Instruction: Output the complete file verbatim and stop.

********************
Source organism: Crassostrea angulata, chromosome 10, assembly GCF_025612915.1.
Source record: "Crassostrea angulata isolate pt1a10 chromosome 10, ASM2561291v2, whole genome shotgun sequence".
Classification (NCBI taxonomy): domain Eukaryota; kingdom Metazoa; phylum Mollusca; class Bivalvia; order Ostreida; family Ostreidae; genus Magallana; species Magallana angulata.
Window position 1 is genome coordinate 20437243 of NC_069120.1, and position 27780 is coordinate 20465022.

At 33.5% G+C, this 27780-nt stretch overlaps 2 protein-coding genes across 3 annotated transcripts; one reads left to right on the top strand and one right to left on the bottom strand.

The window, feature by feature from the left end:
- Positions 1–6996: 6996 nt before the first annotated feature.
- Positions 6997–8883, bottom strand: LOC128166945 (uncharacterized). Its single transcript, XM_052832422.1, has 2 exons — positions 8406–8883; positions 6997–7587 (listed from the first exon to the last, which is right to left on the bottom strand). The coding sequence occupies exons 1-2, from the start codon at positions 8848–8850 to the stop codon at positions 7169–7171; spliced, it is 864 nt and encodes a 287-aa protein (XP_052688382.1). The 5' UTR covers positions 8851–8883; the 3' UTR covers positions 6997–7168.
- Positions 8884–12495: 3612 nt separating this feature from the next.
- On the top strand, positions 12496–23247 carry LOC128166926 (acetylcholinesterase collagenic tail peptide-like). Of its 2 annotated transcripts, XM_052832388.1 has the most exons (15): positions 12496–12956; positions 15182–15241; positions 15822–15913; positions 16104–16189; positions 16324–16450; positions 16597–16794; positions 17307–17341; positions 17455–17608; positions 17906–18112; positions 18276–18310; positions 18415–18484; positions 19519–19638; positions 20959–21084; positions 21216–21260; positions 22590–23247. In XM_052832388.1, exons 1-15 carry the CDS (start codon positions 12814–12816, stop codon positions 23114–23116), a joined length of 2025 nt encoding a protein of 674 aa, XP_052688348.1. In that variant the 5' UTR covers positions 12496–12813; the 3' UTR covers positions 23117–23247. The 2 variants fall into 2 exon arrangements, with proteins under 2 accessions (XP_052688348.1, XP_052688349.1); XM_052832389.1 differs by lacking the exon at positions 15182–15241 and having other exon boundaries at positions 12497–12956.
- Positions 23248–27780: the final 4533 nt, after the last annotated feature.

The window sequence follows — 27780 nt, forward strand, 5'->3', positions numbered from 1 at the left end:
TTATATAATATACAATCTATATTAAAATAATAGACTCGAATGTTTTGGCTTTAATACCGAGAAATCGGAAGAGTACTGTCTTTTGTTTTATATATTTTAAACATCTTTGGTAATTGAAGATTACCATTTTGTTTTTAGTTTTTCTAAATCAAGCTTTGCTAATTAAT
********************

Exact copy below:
Source organism: Crassostrea angulata, chromosome 10, assembly GCF_025612915.1.
Source record: "Crassostrea angulata isolate pt1a10 chromosome 10, ASM2561291v2, whole genome shotgun sequence".
Classification (NCBI taxonomy): domain Eukaryota; kingdom Metazoa; phylum Mollusca; class Bivalvia; order Ostreida; family Ostreidae; genus Magallana; species Magallana angulata.
Window position 1 is genome coordinate 20437243 of NC_069120.1, and position 27780 is coordinate 20465022.

At 33.5% G+C, this 27780-nt stretch overlaps 2 protein-coding genes across 3 annotated transcripts; one reads left to right on the top strand and one right to left on the bottom strand.

The window, feature by feature from the left end:
- Positions 1–6996: 6996 nt before the first annotated feature.
- Positions 6997–8883, bottom strand: LOC128166945 (uncharacterized). Its single transcript, XM_052832422.1, has 2 exons — positions 8406–8883; positions 6997–7587 (listed from the first exon to the last, which is right to left on the bottom strand). The coding sequence occupies exons 1-2, from the start codon at positions 8848–8850 to the stop codon at positions 7169–7171; spliced, it is 864 nt and encodes a 287-aa protein (XP_052688382.1). The 5' UTR covers positions 8851–8883; the 3' UTR covers positions 6997–7168.
- Positions 8884–12495: 3612 nt separating this feature from the next.
- On the top strand, positions 12496–23247 carry LOC128166926 (acetylcholinesterase collagenic tail peptide-like). Of its 2 annotated transcripts, XM_052832388.1 has the most exons (15): positions 12496–12956; positions 15182–15241; positions 15822–15913; positions 16104–16189; positions 16324–16450; positions 16597–16794; positions 17307–17341; positions 17455–17608; positions 17906–18112; positions 18276–18310; positions 18415–18484; positions 19519–19638; positions 20959–21084; positions 21216–21260; positions 22590–23247. In XM_052832388.1, exons 1-15 carry the CDS (start codon positions 12814–12816, stop codon positions 23114–23116), a joined length of 2025 nt encoding a protein of 674 aa, XP_052688348.1. In that variant the 5' UTR covers positions 12496–12813; the 3' UTR covers positions 23117–23247. The 2 variants fall into 2 exon arrangements, with proteins under 2 accessions (XP_052688348.1, XP_052688349.1); XM_052832389.1 differs by lacking the exon at positions 15182–15241 and having other exon boundaries at positions 12497–12956.
- Positions 23248–27780: the final 4533 nt, after the last annotated feature.

The window sequence follows — 27780 nt, forward strand, 5'->3', positions numbered from 1 at the left end:
TTATATAATATACAATCTATATTAAAATAATAGACTCGAATGTTTTGGCTTTAATACCGAGAAATCGGAAGAGTACTGTCTTTTGTTTTATATATTTTAAACATCTTTGGTAATTGAAGATTACCATTTTGTTTTTAGTTTTTCTAAATCAAGCTTTGCTAATTAAT